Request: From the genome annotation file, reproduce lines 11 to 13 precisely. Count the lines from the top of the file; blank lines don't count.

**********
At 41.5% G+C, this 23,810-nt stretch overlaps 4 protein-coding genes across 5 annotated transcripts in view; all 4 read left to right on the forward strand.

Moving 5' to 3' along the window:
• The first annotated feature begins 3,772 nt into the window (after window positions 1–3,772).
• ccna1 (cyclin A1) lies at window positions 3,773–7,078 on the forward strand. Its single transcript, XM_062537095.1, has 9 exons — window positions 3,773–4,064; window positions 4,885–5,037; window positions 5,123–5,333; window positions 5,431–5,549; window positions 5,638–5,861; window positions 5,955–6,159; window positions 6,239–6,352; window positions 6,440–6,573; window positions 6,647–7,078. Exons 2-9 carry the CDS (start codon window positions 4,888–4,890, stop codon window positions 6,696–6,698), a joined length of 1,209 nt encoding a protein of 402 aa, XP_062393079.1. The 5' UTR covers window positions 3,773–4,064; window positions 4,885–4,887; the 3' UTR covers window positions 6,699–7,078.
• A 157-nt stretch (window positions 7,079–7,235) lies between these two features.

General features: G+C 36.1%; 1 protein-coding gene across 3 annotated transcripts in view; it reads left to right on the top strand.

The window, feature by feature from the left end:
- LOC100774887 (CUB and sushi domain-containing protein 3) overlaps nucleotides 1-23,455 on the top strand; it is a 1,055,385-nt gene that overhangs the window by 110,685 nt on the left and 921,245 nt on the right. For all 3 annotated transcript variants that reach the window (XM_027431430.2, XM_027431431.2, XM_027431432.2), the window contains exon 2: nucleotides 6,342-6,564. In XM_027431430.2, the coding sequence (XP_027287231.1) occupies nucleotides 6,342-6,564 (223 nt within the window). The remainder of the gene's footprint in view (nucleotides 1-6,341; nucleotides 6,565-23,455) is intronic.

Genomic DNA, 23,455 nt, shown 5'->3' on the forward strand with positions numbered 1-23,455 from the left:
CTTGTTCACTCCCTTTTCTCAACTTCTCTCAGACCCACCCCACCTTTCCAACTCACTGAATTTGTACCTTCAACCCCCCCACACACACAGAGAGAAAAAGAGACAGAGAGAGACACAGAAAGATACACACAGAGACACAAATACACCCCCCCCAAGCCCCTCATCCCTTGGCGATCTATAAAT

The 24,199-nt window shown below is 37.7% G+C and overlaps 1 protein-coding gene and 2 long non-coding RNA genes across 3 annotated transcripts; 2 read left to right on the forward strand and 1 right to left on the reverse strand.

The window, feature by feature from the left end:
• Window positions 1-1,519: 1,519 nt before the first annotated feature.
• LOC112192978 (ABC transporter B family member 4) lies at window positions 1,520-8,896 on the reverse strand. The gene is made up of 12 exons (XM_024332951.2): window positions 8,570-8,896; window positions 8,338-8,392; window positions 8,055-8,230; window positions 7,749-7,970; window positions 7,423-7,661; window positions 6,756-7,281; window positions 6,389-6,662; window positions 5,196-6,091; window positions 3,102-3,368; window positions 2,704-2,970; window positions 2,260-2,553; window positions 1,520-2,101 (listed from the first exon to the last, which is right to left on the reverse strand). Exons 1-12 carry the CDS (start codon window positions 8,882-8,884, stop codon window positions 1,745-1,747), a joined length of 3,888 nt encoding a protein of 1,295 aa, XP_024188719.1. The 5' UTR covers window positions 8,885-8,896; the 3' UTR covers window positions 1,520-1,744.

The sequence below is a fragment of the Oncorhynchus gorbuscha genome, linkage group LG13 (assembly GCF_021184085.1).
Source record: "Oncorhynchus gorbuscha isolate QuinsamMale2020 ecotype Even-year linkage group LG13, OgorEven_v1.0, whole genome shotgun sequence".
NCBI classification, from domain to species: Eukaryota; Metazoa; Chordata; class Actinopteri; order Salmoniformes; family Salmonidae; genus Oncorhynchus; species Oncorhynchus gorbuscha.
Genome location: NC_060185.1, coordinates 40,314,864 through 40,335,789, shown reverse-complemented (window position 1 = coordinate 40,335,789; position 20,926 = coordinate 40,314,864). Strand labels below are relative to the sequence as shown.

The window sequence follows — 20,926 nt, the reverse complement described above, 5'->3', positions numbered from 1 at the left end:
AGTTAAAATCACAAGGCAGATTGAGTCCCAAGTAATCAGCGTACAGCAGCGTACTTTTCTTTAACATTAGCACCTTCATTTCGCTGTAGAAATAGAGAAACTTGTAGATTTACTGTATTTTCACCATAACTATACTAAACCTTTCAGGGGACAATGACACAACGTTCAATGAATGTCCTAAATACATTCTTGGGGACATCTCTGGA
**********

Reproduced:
The 24,199-nt window shown below is 37.7% G+C and overlaps 1 protein-coding gene and 2 long non-coding RNA genes across 3 annotated transcripts; 2 read left to right on the forward strand and 1 right to left on the reverse strand.

The window, feature by feature from the left end:
• Window positions 1-1,519: 1,519 nt before the first annotated feature.